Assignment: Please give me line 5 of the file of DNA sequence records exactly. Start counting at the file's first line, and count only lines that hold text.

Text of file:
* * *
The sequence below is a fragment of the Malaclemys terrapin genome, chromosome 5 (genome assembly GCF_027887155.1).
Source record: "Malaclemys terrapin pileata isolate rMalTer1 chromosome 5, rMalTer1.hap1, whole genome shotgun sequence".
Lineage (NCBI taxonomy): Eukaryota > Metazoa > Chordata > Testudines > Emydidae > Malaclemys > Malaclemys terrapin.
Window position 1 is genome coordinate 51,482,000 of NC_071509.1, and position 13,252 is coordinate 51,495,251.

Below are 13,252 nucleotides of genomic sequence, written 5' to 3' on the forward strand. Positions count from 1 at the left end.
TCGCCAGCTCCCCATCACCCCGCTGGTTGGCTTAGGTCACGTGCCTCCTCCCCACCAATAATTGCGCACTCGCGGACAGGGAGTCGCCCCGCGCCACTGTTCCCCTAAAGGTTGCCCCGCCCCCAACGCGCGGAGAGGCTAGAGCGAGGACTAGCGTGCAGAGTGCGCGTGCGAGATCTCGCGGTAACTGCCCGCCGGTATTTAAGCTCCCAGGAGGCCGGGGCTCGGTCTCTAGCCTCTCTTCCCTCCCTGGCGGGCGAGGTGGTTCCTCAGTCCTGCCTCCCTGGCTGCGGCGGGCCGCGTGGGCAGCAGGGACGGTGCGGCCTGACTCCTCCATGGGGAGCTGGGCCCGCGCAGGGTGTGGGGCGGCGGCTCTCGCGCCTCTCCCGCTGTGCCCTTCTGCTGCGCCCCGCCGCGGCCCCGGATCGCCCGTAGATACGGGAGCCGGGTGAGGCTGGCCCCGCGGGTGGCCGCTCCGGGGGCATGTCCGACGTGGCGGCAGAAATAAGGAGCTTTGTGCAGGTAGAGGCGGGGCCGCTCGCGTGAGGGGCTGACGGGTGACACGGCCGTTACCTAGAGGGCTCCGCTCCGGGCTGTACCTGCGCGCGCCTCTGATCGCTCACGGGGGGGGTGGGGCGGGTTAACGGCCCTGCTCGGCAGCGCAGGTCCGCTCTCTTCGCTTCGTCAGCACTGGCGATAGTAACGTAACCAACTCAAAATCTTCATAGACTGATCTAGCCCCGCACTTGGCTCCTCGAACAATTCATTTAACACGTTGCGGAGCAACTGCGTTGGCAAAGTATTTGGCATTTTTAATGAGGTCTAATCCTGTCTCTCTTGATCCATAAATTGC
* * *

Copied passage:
Below are 13,252 nucleotides of genomic sequence, written 5' to 3' on the forward strand. Positions count from 1 at the left end.